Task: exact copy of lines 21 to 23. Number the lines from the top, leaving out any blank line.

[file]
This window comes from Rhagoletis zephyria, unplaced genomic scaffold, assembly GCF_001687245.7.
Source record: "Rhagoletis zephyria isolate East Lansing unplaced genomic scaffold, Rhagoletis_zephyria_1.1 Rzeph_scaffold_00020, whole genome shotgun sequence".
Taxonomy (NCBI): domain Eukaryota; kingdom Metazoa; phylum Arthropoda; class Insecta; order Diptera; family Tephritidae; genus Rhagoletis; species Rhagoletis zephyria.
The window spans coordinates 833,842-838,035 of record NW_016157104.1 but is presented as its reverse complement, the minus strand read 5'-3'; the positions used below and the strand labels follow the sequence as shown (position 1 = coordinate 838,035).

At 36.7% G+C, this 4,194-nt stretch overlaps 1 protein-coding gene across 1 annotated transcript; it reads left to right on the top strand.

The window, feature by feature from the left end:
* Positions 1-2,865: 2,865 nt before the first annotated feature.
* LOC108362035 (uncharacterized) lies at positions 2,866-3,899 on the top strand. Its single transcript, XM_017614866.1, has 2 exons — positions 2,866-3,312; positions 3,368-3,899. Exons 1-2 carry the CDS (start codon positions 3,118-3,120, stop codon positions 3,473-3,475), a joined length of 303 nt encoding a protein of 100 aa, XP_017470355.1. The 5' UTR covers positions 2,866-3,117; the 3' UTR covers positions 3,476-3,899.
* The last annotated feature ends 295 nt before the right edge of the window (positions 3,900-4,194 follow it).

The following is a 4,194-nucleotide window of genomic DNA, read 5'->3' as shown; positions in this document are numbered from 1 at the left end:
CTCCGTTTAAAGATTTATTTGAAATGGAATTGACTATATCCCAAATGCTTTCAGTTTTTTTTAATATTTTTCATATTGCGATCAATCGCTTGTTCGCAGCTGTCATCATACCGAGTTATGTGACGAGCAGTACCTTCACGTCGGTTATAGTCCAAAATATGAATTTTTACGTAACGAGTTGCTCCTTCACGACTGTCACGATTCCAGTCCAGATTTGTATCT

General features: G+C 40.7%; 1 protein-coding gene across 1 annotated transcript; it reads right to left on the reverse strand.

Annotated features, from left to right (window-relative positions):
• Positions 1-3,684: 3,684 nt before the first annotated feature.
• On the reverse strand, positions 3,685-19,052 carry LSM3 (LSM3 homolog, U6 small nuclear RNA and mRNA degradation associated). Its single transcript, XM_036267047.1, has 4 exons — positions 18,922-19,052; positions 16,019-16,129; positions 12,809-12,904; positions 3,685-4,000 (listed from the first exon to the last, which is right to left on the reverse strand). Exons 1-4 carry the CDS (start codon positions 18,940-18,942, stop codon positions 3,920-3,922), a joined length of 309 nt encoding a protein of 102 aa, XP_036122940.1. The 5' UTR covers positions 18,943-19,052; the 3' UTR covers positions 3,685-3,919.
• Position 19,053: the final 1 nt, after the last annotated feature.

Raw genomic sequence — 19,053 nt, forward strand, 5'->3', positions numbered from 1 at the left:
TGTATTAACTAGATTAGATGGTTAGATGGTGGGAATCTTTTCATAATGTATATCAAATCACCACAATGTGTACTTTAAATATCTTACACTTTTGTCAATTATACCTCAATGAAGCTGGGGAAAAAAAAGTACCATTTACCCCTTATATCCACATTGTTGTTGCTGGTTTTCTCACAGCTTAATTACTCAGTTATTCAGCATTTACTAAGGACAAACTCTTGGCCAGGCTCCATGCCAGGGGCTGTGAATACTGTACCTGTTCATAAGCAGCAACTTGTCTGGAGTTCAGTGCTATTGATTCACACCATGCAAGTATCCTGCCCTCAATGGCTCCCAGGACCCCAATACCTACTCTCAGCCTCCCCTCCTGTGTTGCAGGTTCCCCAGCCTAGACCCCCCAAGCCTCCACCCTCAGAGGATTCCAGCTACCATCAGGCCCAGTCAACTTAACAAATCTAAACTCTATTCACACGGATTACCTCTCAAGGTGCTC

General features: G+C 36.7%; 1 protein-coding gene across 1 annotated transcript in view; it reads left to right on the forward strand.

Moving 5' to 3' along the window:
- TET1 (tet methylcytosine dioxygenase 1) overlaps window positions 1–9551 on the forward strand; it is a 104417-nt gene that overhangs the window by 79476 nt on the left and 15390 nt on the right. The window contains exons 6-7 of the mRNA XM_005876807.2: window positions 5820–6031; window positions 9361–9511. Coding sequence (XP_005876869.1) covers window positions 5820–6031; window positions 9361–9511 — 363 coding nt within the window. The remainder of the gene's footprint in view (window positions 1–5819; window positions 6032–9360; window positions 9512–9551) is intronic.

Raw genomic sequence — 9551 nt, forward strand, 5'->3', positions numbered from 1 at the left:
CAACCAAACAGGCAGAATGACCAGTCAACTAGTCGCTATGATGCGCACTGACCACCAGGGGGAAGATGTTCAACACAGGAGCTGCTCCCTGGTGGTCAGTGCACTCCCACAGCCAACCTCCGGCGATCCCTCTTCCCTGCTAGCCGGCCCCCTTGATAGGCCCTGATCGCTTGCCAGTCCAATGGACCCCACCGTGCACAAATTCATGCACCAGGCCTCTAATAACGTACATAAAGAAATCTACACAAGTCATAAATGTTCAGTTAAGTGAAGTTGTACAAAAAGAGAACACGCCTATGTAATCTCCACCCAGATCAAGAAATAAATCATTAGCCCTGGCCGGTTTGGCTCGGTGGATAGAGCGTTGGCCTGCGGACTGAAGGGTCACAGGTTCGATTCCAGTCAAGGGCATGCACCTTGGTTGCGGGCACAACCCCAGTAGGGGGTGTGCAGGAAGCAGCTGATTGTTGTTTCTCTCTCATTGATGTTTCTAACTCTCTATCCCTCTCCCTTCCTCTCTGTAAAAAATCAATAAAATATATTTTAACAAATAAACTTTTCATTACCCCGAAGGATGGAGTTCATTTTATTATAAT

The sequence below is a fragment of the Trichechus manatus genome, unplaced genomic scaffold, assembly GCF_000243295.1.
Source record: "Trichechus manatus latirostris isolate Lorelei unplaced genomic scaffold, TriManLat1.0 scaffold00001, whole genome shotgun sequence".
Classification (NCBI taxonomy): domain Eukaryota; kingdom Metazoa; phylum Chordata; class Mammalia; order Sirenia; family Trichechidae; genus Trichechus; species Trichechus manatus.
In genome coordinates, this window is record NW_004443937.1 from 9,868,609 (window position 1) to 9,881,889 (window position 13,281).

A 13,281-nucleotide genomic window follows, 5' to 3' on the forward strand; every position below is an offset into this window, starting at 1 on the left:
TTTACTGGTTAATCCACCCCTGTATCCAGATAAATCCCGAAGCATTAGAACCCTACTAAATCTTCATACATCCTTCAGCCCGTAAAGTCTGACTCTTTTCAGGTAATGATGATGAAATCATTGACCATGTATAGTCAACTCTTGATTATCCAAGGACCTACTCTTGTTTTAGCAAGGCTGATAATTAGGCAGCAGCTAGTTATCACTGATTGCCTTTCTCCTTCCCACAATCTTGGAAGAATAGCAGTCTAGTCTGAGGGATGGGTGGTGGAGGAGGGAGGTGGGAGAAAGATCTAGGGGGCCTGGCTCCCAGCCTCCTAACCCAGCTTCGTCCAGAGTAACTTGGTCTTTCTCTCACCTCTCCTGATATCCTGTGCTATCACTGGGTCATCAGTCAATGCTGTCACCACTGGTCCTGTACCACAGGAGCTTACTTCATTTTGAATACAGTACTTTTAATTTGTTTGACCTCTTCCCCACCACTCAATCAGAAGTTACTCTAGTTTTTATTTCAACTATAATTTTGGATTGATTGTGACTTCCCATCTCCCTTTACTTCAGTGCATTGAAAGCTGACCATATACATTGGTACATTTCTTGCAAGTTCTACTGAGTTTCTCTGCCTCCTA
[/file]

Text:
- TET1 (tet methylcytosine dioxygenase 1) overlaps window positions 1–9551 on the forward strand; it is a 104417-nt gene that overhangs the window by 79476 nt on the left and 15390 nt on the right. The window contains exons 6-7 of the mRNA XM_005876807.2: window positions 5820–6031; window positions 9361–9511. Coding sequence (XP_005876869.1) covers window positions 5820–6031; window positions 9361–9511 — 363 coding nt within the window. The remainder of the gene's footprint in view (window positions 1–5819; window positions 6032–9360; window positions 9512–9551) is intronic.

Raw genomic sequence — 9551 nt, forward strand, 5'->3', positions numbered from 1 at the left:
CAACCAAACAGGCAGAATGACCAGTCAACTAGTCGCTATGATGCGCACTGACCACCAGGGGGAAGATGTTCAACACAGGAGCTGCTCCCTGGTGGTCAGTGCACTCCCACAGCCAACCTCCGGCGATCCCTCTTCCCTGCTAGCCGGCCCCCTTGATAGGCCCTGATCGCTTGCCAGTCCAATGGACCCCACCGTGCACAAATTCATGCACCAGGCCTCTAATAACGTACATAAAGAAATCTACACAAGTCATAAATGTTCAGTTAAGTGAAGTTGTACAAAAAGAGAACACGCCTATGTAATCTCCACCCAGATCAAGAAATAAATCATTAGCCCTGGCCGGTTTGGCTCGGTGGATAGAGCGTTGGCCTGCGGACTGAAGGGTCACAGGTTCGATTCCAGTCAAGGGCATGCACCTTGGTTGCGGGCACAACCCCAGTAGGGGGTGTGCAGGAAGCAGCTGATTGTTGTTTCTCTCTCATTGATGTTTCTAACTCTCTATCCCTCTCCCTTCCTCTCTGTAAAAAATCAATAAAATATATTTTAACAAATAAACTTTTCATTACCCCGAAGGATGGAGTTCATTTTATTATAAT